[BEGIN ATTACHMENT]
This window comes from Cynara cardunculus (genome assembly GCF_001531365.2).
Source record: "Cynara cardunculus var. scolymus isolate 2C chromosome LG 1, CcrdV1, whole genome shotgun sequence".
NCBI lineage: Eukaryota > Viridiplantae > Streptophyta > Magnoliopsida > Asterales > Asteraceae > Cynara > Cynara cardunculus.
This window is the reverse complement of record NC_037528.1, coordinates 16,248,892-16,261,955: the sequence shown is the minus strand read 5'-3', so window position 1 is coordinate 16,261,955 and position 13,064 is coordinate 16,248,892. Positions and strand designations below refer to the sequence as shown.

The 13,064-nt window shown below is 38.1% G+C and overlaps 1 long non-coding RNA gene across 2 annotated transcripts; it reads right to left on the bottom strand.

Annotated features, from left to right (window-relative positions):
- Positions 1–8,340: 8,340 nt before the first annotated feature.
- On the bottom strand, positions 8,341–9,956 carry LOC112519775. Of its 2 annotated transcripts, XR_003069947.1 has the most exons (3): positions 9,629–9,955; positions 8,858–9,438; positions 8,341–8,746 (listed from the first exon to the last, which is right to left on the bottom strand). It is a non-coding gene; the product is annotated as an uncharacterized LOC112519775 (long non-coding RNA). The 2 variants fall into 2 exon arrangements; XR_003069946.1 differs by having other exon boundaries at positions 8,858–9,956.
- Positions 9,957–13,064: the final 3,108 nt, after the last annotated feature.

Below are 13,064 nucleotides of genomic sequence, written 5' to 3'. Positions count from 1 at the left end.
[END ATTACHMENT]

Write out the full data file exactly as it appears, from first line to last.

This window comes from Cynara cardunculus (genome assembly GCF_001531365.2).
Source record: "Cynara cardunculus var. scolymus isolate 2C chromosome LG 1, CcrdV1, whole genome shotgun sequence".
NCBI lineage: Eukaryota > Viridiplantae > Streptophyta > Magnoliopsida > Asterales > Asteraceae > Cynara > Cynara cardunculus.
This window is the reverse complement of record NC_037528.1, coordinates 16,248,892-16,261,955: the sequence shown is the minus strand read 5'-3', so window position 1 is coordinate 16,261,955 and position 13,064 is coordinate 16,248,892. Positions and strand designations below refer to the sequence as shown.

The 13,064-nt window shown below is 38.1% G+C and overlaps 1 long non-coding RNA gene across 2 annotated transcripts; it reads right to left on the bottom strand.

Annotated features, from left to right (window-relative positions):
- Positions 1–8,340: 8,340 nt before the first annotated feature.
- On the bottom strand, positions 8,341–9,956 carry LOC112519775. Of its 2 annotated transcripts, XR_003069947.1 has the most exons (3): positions 9,629–9,955; positions 8,858–9,438; positions 8,341–8,746 (listed from the first exon to the last, which is right to left on the bottom strand). It is a non-coding gene; the product is annotated as an uncharacterized LOC112519775 (long non-coding RNA). The 2 variants fall into 2 exon arrangements; XR_003069946.1 differs by having other exon boundaries at positions 8,858–9,956.
- Positions 9,957–13,064: the final 3,108 nt, after the last annotated feature.

Below are 13,064 nucleotides of genomic sequence, written 5' to 3'. Positions count from 1 at the left end.